There weren’t many places on the island we didn’t visit, but much of our time was focused on its whisky. Most of the distilleries had only just reopened to the public. So that eight-month delay in our trip erred for our benefit. We did tours. We did tastings. We explored warehouses. We sampled the weird, the rare, and the unattainable. (If you can get your hands on an Ardbeg Dark Cove, treat that beauty as a precious gem.) We made friends with the staff and got to know Islay through its chief export. After nearly a week on Islay, we came away with an ever-deepening knowledge about whisky and the island.

Of course, we expanded our collection, and this time we went big, returning with ten bottles that are difficult to find in the PNW. (We also picked up three more when we got home to round out the collection.)

  1. Glen Scotia Double Cask (Campbeltown)
  2. Glen Scotia Victoriana (Campbeltown)
  3. Springbank 10 (Campbeltown)
  4. Kilchoman 100% Islay (Islay)
  5. Bruichladdich The Biodynamic Project (Islay)
  6. Bruichladdich Octomore 11.2 (Islay)
  7. Bunnahabhain Feis Ile 2021 (Islay)
  8. Bunnahabhain 12 Year (Islay)
  9. Caol Ila Moch (Islay)
  10. Scarabus (Islay) – The distillery on this expression is kept secret, and it’s also pretty common and affordable, but we didn’t know it at the time. Ah well. Decent malt, regardless.

And the three “local” additions:

  1. Springbank 15 (Campbeltown) – Funny enough, we couldn’t get this at the distillery, so imagine my delight in finding a bottle available in Seattle.
  2. Bruichladdich Port Charlotte Heavily Peated 10 (Islay)
  3. Ardbeg Uigeadail (Islay) – My favorite scotch.


History is everywhere in Scotland. Ruins four or five hundred years old are common. You find them on farmland, in the middle of a city, or next to the village pub. They constantly serve as a fixed reminder of impermanence. But on the Orkney Islands, there is a shift. Ruins there extend far deeper into human history. In the presence of deep time, something as pedantic as modern Clock Time appears trite, maybe even a little gratuitous. Perhaps that’s why there’s such a relaxed approach to schedules and the clock as one moves away from population centers.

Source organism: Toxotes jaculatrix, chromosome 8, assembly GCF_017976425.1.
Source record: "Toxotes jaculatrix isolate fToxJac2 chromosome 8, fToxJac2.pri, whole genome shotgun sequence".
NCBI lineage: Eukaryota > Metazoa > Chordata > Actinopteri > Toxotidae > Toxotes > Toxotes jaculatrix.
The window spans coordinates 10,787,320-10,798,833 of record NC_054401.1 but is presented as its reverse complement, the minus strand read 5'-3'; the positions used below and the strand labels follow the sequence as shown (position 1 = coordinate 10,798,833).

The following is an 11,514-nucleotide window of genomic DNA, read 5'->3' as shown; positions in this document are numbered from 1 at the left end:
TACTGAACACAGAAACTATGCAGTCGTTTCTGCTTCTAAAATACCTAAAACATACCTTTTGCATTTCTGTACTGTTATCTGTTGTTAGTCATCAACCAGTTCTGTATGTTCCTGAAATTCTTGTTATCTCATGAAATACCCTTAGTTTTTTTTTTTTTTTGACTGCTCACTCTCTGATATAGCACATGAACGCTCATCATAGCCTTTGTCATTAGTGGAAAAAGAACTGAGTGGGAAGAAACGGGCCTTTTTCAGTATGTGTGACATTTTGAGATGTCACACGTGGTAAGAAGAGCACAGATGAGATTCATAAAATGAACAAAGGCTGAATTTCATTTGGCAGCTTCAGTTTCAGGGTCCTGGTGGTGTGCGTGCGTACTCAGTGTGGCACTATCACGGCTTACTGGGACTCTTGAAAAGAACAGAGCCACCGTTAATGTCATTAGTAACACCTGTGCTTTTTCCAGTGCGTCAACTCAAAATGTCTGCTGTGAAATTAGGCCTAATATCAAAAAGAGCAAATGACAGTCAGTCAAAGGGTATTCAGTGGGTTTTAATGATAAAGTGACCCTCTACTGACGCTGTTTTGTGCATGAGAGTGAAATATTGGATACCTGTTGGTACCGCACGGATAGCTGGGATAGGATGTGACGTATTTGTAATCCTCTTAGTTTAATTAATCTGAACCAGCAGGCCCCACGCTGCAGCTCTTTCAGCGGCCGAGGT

Sites representing thousands of years of history are scattered among the sheep pastures, cattle farms, and rolling hills of King Lot’s old stomping ground. Ruins like the village of Skara Brae (older than both Stonehenge and the Pyramids) sit only a few miles from the Ring of Brodgar, the Standing Stones of Stenness, and several chambered cairns. One can start five thousand years in the past and move slowly through eras visiting sites from the Stone Age, the Picts, the Vikings, the Renaissance, and eventually into our present day. And it was moving among sites and seeing the remnants of the ancient past that roused my reflection on our harried modern life and worshipful adherence to the clock. Perhaps this confrontation with deep time constantly returned my focus on how we spend our moments, what we let bother us, and how much time we give to unimportant things.

Hills Between

In college, road trips were grueling marathons, with drives between fourteen to seventeen hours a day. For some reason, I did this for fun and was even proud of it. I’m older now, and I refuse to do that anymore. It’s not how I want to spend my life. So, between our major destination stops (Edinburgh, Islay, and the Orkneys), we gave ourselves loads of time to explore Scotland, stopping whenever we were inspired and seeing what was to see—and there is a lot to see.

As you would expect, much of that was history, and much of that history was ruins, but there were also moments of intense natural beauty. Scotland is an ancient and rugged landscape, and it’s impossible to ignore. Coming around a corner or emerging from a forest can introduce vistas that will take your breath away, and often some of the most stunning pieces of natural beauty are tucked away in hidden corners. Like any country, you’ll often find the more fulfilling places off the beaten path. The reality is, I have never regretted stopping and exploring vs. spending more time on the road, and that goes doubly in Scotland.

Advice and Tips

  • If you’re going to be in Scotland for some time and, like us, you’re into castles, gardens, and ruins, I recommend getting a National Trust membership. None of the sights are expensive, but they add up, and going this route will save you some bucks.